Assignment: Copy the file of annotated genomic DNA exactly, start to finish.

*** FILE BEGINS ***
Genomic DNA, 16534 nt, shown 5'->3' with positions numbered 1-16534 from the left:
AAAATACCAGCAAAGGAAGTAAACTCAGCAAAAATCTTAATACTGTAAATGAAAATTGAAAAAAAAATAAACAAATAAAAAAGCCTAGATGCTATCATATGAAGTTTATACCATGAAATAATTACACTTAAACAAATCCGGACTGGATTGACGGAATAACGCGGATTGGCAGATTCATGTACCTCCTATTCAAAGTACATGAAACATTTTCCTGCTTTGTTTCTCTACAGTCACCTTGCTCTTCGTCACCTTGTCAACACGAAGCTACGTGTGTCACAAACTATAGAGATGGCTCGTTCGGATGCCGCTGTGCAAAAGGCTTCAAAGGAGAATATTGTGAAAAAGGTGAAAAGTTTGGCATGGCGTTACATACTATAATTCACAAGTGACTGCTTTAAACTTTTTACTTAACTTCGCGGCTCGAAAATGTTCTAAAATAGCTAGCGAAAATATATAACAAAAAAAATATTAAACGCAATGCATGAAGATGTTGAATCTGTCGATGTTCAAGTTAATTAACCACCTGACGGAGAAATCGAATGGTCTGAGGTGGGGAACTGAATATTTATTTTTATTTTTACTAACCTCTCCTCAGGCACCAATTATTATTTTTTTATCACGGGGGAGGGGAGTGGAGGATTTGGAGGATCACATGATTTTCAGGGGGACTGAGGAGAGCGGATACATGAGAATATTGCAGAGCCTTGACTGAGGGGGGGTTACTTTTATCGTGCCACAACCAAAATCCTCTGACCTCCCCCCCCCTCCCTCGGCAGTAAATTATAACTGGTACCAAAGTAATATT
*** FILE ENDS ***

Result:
Genomic DNA, 16534 nt, shown 5'->3' with positions numbered 1-16534 from the left:
AAAATACCAGCAAAGGAAGTAAACTCAGCAAAAATCTTAATACTGTAAATGAAAATTGAAAAAAAAATAAACAAATAAAAAAGCCTAGATGCTATCATATGAAGTTTATACCATGAAATAATTACACTTAAACAAATCCGGACTGGATTGACGGAATAACGCGGATTGGCAGATTCATGTACCTCCTATTCAAAGTACATGAAACATTTTCCTGCTTTGTTTCTCTACAGTCACCTTGCTCTTCGTCACCTTGTCAACACGAAGCTACGTGTGTCACAAACTATAGAGATGGCTCGTTCGGATGCCGCTGTGCAAAAGGCTTCAAAGGAGAATATTGTGAAAAAGGTGAAAAGTTTGGCATGGCGTTACATACTATAATTCACAAGTGACTGCTTTAAACTTTTTACTTAACTTCGCGGCTCGAAAATGTTCTAAAATAGCTAGCGAAAATATATAACAAAAAAAATATTAAACGCAATGCATGAAGATGTTGAATCTGTCGATGTTCAAGTTAATTAACCACCTGACGGAGAAATCGAATGGTCTGAGGTGGGGAACTGAATATTTATTTTTATTTTTACTAACCTCTCCTCAGGCACCAATTATTATTTTTTTATCACGGGGGAGGGGAGTGGAGGATTTGGAGGATCACATGATTTTCAGGGGGACTGAGGAGAGCGGATACATGAGAATATTGCAGAGCCTTGACTGAGGGGGGGTTACTTTTATCGTGCCACAACCAAAATCCTCTGACCTCCCCCCCCCTCCCTCGGCAGTAAATTATAACTGGTACCAAAGTAATATT